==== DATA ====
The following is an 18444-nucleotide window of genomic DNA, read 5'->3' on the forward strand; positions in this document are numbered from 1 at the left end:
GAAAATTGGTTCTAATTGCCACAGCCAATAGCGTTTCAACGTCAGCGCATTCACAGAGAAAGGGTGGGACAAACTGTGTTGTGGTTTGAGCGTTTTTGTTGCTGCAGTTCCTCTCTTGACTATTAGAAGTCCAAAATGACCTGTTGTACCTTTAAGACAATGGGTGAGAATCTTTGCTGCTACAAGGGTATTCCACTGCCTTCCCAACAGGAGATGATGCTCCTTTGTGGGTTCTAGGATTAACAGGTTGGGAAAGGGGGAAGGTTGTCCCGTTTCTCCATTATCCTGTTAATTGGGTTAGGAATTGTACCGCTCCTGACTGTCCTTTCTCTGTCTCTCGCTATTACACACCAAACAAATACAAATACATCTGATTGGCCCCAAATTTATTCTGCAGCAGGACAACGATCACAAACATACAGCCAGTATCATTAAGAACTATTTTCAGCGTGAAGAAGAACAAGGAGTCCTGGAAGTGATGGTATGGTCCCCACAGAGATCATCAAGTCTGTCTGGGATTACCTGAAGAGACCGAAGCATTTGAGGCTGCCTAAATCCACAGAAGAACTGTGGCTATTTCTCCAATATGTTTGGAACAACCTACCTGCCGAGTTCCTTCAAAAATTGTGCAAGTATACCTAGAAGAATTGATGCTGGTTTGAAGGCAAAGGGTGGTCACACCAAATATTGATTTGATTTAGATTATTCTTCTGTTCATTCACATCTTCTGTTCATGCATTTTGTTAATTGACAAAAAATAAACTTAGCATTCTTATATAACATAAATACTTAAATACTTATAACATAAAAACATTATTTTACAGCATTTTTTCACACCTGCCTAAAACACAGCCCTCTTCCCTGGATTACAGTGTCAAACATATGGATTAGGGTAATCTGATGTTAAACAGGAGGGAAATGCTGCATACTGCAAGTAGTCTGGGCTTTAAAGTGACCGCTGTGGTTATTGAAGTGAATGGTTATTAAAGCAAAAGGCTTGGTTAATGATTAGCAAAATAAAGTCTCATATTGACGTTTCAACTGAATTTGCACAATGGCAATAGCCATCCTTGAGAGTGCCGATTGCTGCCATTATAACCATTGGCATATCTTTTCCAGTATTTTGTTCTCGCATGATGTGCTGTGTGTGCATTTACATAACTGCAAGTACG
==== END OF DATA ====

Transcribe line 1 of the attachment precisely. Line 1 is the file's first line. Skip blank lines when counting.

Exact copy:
The following is an 18444-nucleotide window of genomic DNA, read 5'->3' on the forward strand; positions in this document are numbered from 1 at the left end: